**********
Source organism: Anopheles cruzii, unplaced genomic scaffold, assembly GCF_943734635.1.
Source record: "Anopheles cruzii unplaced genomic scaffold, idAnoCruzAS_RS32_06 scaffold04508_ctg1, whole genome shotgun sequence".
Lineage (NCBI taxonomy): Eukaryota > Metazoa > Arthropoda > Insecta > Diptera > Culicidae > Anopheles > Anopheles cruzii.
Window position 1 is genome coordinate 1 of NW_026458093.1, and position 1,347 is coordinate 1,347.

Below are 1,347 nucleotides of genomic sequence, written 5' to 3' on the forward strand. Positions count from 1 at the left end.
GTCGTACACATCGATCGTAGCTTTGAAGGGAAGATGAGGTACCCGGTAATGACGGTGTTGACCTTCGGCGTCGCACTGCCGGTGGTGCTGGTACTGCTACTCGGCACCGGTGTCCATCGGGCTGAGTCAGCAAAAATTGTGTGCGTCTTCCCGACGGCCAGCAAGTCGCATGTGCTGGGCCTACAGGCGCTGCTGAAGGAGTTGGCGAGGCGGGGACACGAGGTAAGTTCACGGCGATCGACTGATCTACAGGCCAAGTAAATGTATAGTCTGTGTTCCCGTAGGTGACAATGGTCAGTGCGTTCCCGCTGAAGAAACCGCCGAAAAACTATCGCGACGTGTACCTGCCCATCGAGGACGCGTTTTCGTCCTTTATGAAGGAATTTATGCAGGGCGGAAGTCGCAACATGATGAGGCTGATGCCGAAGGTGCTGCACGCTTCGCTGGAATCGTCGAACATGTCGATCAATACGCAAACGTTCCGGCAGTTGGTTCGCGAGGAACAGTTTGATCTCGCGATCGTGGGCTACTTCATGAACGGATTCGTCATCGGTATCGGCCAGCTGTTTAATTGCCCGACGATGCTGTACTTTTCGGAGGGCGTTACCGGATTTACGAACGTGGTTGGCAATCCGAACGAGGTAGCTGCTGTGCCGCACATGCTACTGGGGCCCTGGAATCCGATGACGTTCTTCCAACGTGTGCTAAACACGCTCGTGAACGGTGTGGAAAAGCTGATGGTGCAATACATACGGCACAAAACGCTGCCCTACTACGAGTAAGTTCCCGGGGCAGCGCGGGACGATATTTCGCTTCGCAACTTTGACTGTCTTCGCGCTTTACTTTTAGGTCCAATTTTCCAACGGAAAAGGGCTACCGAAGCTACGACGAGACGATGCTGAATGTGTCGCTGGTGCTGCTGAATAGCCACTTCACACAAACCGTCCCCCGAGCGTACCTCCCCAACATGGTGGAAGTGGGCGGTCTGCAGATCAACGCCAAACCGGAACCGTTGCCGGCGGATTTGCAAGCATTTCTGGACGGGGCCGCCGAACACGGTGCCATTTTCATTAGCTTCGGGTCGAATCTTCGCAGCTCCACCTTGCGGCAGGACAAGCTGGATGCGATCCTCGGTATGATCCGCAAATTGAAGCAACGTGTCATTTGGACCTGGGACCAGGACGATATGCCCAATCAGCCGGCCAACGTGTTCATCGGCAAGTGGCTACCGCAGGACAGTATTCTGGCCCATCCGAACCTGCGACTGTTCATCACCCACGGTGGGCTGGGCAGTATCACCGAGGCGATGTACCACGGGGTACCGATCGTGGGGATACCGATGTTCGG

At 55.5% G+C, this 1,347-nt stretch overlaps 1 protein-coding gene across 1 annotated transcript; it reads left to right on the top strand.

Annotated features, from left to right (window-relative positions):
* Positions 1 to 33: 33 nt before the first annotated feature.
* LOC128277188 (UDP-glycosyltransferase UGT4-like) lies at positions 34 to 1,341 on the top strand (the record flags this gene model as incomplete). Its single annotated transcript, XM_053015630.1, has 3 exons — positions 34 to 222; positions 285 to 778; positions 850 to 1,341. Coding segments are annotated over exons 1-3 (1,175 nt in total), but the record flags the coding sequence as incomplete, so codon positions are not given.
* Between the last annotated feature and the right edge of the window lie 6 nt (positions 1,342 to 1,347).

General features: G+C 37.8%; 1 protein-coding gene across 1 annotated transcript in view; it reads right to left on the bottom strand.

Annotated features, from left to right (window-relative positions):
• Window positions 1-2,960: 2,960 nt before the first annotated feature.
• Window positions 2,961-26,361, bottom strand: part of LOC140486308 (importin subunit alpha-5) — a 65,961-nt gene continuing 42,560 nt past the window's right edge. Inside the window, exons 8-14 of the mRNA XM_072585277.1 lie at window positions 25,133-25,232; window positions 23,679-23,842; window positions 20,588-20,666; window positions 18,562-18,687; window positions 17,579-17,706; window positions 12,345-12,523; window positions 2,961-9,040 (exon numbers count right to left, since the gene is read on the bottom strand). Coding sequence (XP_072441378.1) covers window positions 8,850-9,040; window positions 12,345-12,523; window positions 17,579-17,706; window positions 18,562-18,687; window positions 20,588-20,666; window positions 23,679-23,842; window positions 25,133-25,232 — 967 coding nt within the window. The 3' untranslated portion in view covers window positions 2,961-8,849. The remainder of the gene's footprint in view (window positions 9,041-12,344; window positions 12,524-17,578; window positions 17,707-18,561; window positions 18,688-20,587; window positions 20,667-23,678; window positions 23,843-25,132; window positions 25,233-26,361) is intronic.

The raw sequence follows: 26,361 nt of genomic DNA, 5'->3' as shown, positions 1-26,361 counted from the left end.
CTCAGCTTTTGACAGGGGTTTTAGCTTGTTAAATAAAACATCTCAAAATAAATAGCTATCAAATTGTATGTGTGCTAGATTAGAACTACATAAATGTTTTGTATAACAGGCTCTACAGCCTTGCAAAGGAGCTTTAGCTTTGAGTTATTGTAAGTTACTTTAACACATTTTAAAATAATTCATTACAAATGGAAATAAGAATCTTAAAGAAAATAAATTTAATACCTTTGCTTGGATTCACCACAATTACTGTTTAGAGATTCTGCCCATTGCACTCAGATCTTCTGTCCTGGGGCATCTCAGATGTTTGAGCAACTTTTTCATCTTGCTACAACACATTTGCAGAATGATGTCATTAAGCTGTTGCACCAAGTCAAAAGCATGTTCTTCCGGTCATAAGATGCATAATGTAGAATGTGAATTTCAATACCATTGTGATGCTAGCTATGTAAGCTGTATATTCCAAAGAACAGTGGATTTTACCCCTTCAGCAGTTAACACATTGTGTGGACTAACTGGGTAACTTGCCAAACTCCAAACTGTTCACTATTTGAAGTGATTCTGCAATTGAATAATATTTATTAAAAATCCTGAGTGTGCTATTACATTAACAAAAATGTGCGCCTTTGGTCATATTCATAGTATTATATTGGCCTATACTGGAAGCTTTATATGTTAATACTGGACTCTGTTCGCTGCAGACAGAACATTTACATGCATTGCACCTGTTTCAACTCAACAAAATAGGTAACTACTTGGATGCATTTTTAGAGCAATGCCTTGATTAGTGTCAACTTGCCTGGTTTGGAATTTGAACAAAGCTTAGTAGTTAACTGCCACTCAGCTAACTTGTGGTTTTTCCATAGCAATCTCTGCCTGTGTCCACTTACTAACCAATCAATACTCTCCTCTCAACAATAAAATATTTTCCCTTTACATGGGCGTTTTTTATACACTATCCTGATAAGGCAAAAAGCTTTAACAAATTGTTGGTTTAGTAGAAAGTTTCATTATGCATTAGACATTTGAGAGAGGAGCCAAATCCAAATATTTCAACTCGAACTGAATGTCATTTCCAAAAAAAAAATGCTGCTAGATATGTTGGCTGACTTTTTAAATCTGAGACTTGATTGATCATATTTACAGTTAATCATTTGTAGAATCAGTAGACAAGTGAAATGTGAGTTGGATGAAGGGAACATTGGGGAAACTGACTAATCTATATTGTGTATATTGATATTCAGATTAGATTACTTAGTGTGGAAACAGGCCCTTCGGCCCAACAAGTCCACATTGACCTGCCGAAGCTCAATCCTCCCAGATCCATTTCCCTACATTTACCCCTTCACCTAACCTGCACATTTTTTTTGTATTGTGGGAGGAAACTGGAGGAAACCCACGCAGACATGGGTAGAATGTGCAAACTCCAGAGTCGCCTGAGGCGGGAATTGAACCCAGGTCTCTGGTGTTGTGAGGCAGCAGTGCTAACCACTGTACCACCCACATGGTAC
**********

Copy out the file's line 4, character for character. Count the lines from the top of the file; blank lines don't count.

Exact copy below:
Window position 1 is genome coordinate 1 of NW_026458093.1, and position 1,347 is coordinate 1,347.